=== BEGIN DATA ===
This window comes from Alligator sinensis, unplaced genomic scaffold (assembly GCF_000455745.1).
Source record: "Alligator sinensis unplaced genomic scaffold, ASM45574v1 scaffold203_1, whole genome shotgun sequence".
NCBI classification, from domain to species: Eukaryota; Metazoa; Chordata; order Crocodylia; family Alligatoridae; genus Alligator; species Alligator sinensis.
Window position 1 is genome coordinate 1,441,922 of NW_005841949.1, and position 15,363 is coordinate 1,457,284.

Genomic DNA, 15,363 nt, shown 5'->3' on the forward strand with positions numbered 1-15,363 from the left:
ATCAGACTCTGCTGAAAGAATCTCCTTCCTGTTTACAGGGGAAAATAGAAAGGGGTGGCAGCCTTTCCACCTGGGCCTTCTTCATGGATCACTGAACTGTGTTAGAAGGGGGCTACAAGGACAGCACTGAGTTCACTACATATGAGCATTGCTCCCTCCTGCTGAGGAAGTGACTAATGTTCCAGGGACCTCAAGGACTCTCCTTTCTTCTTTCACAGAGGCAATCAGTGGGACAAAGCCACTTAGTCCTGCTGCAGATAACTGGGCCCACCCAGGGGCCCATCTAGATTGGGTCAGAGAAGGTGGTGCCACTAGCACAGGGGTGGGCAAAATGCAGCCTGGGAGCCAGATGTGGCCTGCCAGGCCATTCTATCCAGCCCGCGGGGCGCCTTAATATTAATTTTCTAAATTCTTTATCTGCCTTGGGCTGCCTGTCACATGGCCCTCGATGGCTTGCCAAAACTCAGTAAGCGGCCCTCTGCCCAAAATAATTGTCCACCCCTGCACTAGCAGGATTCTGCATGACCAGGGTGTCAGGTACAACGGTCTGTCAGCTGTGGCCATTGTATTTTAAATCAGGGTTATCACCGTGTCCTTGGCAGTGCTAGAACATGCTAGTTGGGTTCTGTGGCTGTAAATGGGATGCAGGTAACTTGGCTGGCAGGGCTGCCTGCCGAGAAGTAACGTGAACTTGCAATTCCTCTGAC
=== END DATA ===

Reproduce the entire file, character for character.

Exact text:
This window comes from Alligator sinensis, unplaced genomic scaffold (assembly GCF_000455745.1).
Source record: "Alligator sinensis unplaced genomic scaffold, ASM45574v1 scaffold203_1, whole genome shotgun sequence".
NCBI classification, from domain to species: Eukaryota; Metazoa; Chordata; order Crocodylia; family Alligatoridae; genus Alligator; species Alligator sinensis.
Window position 1 is genome coordinate 1,441,922 of NW_005841949.1, and position 15,363 is coordinate 1,457,284.

Genomic DNA, 15,363 nt, shown 5'->3' on the forward strand with positions numbered 1-15,363 from the left:
ATCAGACTCTGCTGAAAGAATCTCCTTCCTGTTTACAGGGGAAAATAGAAAGGGGTGGCAGCCTTTCCACCTGGGCCTTCTTCATGGATCACTGAACTGTGTTAGAAGGGGGCTACAAGGACAGCACTGAGTTCACTACATATGAGCATTGCTCCCTCCTGCTGAGGAAGTGACTAATGTTCCAGGGACCTCAAGGACTCTCCTTTCTTCTTTCACAGAGGCAATCAGTGGGACAAAGCCACTTAGTCCTGCTGCAGATAACTGGGCCCACCCAGGGGCCCATCTAGATTGGGTCAGAGAAGGTGGTGCCACTAGCACAGGGGTGGGCAAAATGCAGCCTGGGAGCCAGATGTGGCCTGCCAGGCCATTCTATCCAGCCCGCGGGGCGCCTTAATATTAATTTTCTAAATTCTTTATCTGCCTTGGGCTGCCTGTCACATGGCCCTCGATGGCTTGCCAAAACTCAGTAAGCGGCCCTCTGCCCAAAATAATTGTCCACCCCTGCACTAGCAGGATTCTGCATGACCAGGGTGTCAGGTACAACGGTCTGTCAGCTGTGGCCATTGTATTTTAAATCAGGGTTATCACCGTGTCCTTGGCAGTGCTAGAACATGCTAGTTGGGTTCTGTGGCTGTAAATGGGATGCAGGTAACTTGGCTGGCAGGGCTGCCTGCCGAGAAGTAACGTGAACTTGCAATTCCTCTGAC